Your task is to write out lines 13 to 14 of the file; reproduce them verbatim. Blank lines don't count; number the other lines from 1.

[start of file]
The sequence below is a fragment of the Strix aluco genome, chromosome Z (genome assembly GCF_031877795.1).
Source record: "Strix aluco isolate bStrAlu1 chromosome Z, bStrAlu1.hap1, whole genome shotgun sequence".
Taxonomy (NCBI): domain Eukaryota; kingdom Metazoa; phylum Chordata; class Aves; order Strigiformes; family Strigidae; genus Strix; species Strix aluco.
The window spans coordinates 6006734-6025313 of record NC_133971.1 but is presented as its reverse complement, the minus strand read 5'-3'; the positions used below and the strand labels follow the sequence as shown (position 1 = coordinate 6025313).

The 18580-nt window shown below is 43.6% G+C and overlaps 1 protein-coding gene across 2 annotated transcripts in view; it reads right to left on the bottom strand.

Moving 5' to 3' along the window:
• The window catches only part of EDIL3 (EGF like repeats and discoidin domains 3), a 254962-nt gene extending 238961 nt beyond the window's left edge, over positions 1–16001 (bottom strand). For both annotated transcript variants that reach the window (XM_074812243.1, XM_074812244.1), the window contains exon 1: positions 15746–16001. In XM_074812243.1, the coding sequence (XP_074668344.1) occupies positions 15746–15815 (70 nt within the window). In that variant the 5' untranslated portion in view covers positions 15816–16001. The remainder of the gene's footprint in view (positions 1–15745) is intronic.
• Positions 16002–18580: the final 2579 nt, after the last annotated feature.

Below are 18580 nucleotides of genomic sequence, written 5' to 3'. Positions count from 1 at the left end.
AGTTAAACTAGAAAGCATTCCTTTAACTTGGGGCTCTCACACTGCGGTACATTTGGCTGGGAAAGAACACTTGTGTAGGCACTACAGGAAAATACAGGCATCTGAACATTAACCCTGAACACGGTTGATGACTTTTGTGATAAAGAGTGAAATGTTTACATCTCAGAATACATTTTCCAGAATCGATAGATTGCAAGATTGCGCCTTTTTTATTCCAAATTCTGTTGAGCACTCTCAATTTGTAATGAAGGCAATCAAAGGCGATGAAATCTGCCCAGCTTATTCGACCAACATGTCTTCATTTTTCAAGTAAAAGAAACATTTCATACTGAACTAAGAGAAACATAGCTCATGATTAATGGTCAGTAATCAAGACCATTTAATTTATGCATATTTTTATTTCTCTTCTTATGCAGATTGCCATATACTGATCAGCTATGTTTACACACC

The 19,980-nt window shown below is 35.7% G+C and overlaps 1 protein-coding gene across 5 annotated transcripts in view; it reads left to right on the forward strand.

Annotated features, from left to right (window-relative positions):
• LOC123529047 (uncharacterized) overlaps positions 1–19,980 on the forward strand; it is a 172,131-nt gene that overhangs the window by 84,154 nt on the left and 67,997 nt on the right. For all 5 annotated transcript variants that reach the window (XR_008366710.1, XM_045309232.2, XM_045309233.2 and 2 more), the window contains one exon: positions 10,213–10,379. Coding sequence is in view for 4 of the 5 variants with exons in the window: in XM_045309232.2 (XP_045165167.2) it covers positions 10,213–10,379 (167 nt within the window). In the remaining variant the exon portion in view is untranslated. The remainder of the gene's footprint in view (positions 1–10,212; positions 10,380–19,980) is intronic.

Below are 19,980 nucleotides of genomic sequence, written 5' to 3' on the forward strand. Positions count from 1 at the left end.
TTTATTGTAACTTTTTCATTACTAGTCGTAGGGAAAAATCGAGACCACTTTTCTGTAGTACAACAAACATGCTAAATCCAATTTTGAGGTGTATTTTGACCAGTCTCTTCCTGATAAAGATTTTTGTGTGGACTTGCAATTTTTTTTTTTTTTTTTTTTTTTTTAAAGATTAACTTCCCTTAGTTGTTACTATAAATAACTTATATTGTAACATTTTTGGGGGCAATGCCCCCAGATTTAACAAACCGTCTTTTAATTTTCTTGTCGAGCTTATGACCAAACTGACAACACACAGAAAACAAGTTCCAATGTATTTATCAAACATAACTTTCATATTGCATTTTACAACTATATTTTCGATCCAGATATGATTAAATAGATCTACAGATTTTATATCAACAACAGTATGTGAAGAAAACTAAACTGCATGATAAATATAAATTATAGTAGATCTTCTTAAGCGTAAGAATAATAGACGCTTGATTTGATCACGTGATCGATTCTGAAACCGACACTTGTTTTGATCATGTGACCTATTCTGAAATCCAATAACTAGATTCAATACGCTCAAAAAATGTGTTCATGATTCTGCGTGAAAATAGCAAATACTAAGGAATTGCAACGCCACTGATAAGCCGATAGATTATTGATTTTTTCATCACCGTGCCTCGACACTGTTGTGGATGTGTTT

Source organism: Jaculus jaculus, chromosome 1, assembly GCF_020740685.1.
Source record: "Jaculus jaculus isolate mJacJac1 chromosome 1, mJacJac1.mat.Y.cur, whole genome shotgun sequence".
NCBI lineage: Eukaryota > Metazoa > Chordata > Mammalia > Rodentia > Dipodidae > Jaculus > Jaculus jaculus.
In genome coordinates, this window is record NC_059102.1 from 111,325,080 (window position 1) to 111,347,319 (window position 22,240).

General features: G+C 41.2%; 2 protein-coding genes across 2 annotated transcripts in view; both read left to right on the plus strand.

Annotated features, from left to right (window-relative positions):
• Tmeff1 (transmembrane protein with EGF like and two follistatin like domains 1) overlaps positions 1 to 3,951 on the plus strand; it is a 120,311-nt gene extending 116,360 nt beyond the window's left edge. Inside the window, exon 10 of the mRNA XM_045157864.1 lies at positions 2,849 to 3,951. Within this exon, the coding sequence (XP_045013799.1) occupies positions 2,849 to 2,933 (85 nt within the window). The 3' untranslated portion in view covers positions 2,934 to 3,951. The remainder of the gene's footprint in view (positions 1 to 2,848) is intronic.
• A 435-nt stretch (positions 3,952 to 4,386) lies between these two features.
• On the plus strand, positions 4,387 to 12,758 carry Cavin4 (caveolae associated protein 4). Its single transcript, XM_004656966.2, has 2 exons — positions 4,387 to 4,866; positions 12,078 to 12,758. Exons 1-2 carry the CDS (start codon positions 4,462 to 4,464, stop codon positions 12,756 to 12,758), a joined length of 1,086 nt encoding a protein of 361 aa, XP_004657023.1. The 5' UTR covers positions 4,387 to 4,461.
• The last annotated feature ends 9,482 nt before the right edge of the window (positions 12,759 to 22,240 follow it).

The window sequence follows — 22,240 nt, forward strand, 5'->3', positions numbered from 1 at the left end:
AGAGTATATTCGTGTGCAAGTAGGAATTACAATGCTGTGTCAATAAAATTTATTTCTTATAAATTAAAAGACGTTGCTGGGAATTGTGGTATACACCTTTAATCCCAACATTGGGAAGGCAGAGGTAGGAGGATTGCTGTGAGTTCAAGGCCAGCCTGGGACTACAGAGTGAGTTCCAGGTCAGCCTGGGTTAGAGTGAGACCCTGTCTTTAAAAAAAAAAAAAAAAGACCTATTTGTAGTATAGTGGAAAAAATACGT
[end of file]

• LOC123529047 (uncharacterized) overlaps positions 1–19,980 on the forward strand; it is a 172,131-nt gene that overhangs the window by 84,154 nt on the left and 67,997 nt on the right. For all 5 annotated transcript variants that reach the window (XR_008366710.1, XM_045309232.2, XM_045309233.2 and 2 more), the window contains one exon: positions 10,213–10,379. Coding sequence is in view for 4 of the 5 variants with exons in the window: in XM_045309232.2 (XP_045165167.2) it covers positions 10,213–10,379 (167 nt within the window). In the remaining variant the exon portion in view is untranslated. The remainder of the gene's footprint in view (positions 1–10,212; positions 10,380–19,980) is intronic.

Below are 19,980 nucleotides of genomic sequence, written 5' to 3' on the forward strand. Positions count from 1 at the left end.